- Mittlböck M, Heinzl H: A simulation study comparing properties of heterogeneity measures in meta-analyses. Stat Med. 2006, 25: 4321-4333. 10.1002/sim.2692.View ArticlePubMedGoogle Scholar
- Biggerstaff BJ, Jackson D: The exact distribution of Cochran’s heterogeneity statistic in one-way random effects meta-analysis. Stat Med. 2008, 27: 6093-6110. 10.1002/sim.3428.View ArticlePubMedGoogle Scholar
- Lee KJ, Thompson SG: Flexible parametric models for random-effects distributions. Stat Med. 2008, 27: 418-434. 10.1002/sim.2897.View ArticlePubMedGoogle Scholar
- Higgins JPT, Thompson SG, Deeks JJ, Altman DG: Measuring inconsistency in meta-analyses. BMJ. 2003, 327: 557-560. 10.1136/bmj.327.7414.557.View ArticlePubMedPubMed CentralGoogle Scholar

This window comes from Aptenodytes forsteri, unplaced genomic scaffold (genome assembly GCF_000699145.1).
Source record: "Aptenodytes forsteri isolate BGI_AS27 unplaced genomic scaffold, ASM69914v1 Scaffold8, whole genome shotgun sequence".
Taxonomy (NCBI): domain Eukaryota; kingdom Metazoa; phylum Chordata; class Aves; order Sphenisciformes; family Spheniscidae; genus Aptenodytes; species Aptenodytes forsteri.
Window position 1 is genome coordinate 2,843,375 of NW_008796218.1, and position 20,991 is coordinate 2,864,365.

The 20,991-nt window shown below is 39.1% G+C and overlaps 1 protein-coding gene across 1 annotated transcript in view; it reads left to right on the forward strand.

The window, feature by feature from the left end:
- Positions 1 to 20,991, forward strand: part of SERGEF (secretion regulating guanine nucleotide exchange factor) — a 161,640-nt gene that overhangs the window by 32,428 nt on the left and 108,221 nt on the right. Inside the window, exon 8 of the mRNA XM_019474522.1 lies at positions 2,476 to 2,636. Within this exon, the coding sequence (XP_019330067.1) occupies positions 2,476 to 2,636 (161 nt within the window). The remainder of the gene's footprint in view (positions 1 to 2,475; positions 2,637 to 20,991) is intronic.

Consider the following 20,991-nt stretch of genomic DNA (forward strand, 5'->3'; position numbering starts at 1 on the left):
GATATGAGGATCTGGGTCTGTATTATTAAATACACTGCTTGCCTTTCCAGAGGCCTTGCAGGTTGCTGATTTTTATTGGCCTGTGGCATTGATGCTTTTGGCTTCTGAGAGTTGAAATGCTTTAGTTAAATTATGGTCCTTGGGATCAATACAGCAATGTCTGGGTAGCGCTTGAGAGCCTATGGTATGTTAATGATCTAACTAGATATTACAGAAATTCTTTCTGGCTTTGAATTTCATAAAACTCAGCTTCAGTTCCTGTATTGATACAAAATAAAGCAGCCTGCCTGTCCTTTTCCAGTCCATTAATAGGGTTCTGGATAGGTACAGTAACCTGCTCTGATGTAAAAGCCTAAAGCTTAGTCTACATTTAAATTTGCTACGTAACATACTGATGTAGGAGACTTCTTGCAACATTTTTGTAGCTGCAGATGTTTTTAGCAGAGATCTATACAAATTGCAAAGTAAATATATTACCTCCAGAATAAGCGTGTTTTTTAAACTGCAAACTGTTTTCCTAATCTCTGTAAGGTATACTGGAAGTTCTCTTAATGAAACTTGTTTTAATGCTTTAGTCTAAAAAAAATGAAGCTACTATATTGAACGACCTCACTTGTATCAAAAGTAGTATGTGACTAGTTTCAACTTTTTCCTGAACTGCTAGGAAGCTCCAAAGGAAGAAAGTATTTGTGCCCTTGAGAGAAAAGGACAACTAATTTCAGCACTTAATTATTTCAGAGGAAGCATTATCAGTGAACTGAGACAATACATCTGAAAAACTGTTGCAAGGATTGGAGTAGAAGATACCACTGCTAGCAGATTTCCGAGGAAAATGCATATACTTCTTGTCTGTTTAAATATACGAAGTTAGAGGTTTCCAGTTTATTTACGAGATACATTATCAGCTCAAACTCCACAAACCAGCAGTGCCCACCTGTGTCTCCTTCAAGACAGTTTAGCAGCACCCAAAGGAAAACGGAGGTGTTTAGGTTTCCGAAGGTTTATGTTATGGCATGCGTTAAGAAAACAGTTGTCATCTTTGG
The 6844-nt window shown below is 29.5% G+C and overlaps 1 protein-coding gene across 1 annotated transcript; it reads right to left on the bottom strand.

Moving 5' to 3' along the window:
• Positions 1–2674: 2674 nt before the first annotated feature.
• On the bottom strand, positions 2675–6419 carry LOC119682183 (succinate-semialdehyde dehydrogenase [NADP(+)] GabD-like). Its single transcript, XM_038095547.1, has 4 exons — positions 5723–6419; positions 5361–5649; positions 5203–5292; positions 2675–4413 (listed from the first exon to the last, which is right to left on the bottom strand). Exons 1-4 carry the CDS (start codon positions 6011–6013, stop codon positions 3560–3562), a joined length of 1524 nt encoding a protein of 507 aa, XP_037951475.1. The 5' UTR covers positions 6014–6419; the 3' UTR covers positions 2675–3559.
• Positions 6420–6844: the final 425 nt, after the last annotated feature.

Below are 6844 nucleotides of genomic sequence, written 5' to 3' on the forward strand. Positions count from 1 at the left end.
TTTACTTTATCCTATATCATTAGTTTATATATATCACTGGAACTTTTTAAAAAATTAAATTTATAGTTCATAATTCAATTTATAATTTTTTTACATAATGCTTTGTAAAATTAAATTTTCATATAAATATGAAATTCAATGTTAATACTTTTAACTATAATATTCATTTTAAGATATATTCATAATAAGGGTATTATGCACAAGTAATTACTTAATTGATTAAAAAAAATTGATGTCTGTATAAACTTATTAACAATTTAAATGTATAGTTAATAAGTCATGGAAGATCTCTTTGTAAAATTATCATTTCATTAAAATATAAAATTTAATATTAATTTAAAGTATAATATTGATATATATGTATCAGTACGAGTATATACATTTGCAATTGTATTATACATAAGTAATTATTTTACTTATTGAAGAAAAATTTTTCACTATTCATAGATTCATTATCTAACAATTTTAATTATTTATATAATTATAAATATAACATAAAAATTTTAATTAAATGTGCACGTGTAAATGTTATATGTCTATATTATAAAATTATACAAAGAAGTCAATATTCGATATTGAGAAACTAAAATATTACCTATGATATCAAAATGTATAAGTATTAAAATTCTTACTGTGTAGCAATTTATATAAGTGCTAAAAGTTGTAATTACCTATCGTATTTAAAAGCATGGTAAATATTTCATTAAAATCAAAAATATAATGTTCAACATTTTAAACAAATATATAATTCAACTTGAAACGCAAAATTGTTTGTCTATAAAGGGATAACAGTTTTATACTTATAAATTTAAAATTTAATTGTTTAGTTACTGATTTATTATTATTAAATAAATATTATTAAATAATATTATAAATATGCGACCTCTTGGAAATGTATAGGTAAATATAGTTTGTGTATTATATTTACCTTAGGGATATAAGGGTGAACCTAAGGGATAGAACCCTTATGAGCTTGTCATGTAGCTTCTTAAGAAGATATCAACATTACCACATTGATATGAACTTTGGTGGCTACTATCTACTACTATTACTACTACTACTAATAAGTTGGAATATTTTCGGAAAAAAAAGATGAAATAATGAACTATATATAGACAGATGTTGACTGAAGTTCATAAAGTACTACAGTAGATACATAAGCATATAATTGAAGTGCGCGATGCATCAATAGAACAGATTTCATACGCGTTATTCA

- Graham PL, Moran JL: Robust meta-analytic conclusions mandate the provision of prediction intervals in meta-analysis summaries. J Clin Epidemiol. 2012, 65: 503-510. 10.1016/j.jclinepi.2011.09.012.View ArticlePubMedGoogle Scholar
- Hunter JE, Schmidt FL: Methods of Meta-Analysis: Correcting Error and Bias in Research Findings. 2004, Sage Publications, Thousand Oaks, CA, 2View ArticleGoogle Scholar
- DerSimonian R, Laird NM: Meta-analysis in clinical trials. Control Clin Trials. 1986, 7: 177-188. 10.1016/0197-2456(86)90046-2.View ArticlePubMedGoogle Scholar

## Copyright

This article is published under license to BioMed Central Ltd. This is an Open Access article distributed under the terms of the Creative Commons Attribution License (http://creativecommons.org/licenses/by/2.0), which permits unrestricted use, distribution, and reproduction in any medium, provided the original work is properly cited.

## Comments

By submitting a comment you agree to abide by our Terms and Community Guidelines. If you find something abusive or that does not comply with our terms or guidelines please flag it as inappropriate.